Leaders of 19 nations at the G20 summit in Germany have renewed their pledge to implement the Paris deal on climate change, despite the US pulling out.
Deadlock over the issue had held up the last day of talks in Hamburg but a final agreement was eventually reached.
It acknowledges President Donald Trump’s withdrawal from the Paris climate agreement without undermining the commitment of other countries.
The compromise comes after violent protests in the host city.
The joint summit statement released on Saturday said: “We take note of the decision of the United States of America to withdraw from the Paris Agreement.”
However, the leaders of the other G20 members agreed the accord was “irreversible”.
The statement also said the US would “endeavour to work closely with other countries to help them access and use fossil fuels more cleanly and efficiently”.
Mr Trump has pledged to help the US coal industry make a comeback and has previously characterised the Paris agreement as aiming to disadvantage his country’s workers.
- Memorable moments from the G20
In a news conference as the two-day summit drew to a close, German Chancellor Angela Merkel said she still deplored Mr Trump’s position on the Paris accord but she was “gratified” the other 19 nations opposed its renegotiation.
As well as insisting on the inclusion of separate America-only paragraphs in the final text, Mr Trump cancelled his own scheduled news conference on Saturday, reinforcing the image of the G20 as the G19 + 1, reports the BBC’s diplomatic correspondent James Robbins.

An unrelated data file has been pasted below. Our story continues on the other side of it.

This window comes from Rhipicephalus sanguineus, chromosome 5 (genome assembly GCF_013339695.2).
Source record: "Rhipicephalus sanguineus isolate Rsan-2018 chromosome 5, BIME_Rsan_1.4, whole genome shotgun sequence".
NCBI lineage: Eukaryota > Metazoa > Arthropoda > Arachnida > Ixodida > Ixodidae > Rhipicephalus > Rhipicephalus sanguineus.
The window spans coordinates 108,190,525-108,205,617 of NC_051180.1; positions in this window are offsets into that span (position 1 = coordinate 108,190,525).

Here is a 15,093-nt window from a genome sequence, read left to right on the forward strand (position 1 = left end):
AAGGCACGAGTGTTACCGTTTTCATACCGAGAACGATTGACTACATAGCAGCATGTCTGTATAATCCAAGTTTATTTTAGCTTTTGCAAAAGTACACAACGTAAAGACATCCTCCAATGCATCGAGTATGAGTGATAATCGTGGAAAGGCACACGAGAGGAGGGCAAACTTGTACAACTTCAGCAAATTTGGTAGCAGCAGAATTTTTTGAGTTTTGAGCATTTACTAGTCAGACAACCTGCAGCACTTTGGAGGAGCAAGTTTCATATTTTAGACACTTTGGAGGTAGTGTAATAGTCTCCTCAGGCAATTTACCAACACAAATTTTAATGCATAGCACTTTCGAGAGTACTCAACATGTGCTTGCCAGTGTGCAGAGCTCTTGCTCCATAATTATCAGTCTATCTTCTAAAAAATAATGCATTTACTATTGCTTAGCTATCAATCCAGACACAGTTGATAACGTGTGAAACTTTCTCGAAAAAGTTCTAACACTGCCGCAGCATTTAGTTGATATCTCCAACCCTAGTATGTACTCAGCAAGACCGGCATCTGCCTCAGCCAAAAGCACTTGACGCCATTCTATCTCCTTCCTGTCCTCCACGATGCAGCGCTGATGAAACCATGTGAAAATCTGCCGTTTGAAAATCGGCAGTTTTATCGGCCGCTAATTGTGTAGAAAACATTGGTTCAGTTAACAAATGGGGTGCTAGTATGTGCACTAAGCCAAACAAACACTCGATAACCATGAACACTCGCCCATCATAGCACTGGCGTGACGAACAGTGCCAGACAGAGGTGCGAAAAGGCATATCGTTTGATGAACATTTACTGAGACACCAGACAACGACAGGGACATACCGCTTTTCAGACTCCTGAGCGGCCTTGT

It has been divisive summit in which the rest of the world has been struggling to come to terms with the US president’s “America first” policy, our correspondent says.
Where do we go from here?
“I think it’s very clear that we could not reach consensus, but the differences were not papered over, they were clearly stated,” Mrs Merkel told reporters.
She said she did not share the view of UK Prime Minister Theresa May that Washington could decide to return to the climate agreement.
But Mrs May reiterated her belief that the US could rejoin the accord in her news conference on Saturday.
And French President Emmanuel Macron also remained hopeful of persuading Mr Trump to change his mind, saying: “I never despair of convincing him because I think it’s my duty.”
He announced that Paris would host another summit on 12 December to make further progress on the climate agreement and to address financing.
Why the street battles in Hamburg?
There have been large protests in the city, with demonstrators and armed police clashing into the early hours of Saturday.
Demonstrators – who were protesting against the presence of Mr Trump and Mr Putin, climate change and global wealth inequalities – set fire to vehicles and barricades, threw rocks at officers and looted shops.
At one point, police chased protesters across rooftops while officers on the streets used water cannon on protesters.
Nearly 200 police officers were injured during the protests. Dozens of protesters have been detained.
- Who are the G20 protesters?
- In pictures: Violence at G20 protests
What else happened at the summit?
President Trump met Prime Minister May on the sidelines of the summit on Saturday and said a US-UK trade deal would be signed soon.
He also confirmed he would visit the UK, but said the details had still to be worked out.
On Friday, the US president used his first meeting with Russian President Vladimir Putin on the sidelines of the G20 to discuss the alleged Russian hacking of last year’s US presidential election.
President Putin said on Saturday he believed President Trump had accepted his assurances that Moscow had not interfered in the vote.
He said he had established a working relationship with his US counterpart and a ceasefire in southern Syria – agreed between the US, Russia and Jordan on Friday – was a result of America becoming more pragmatic.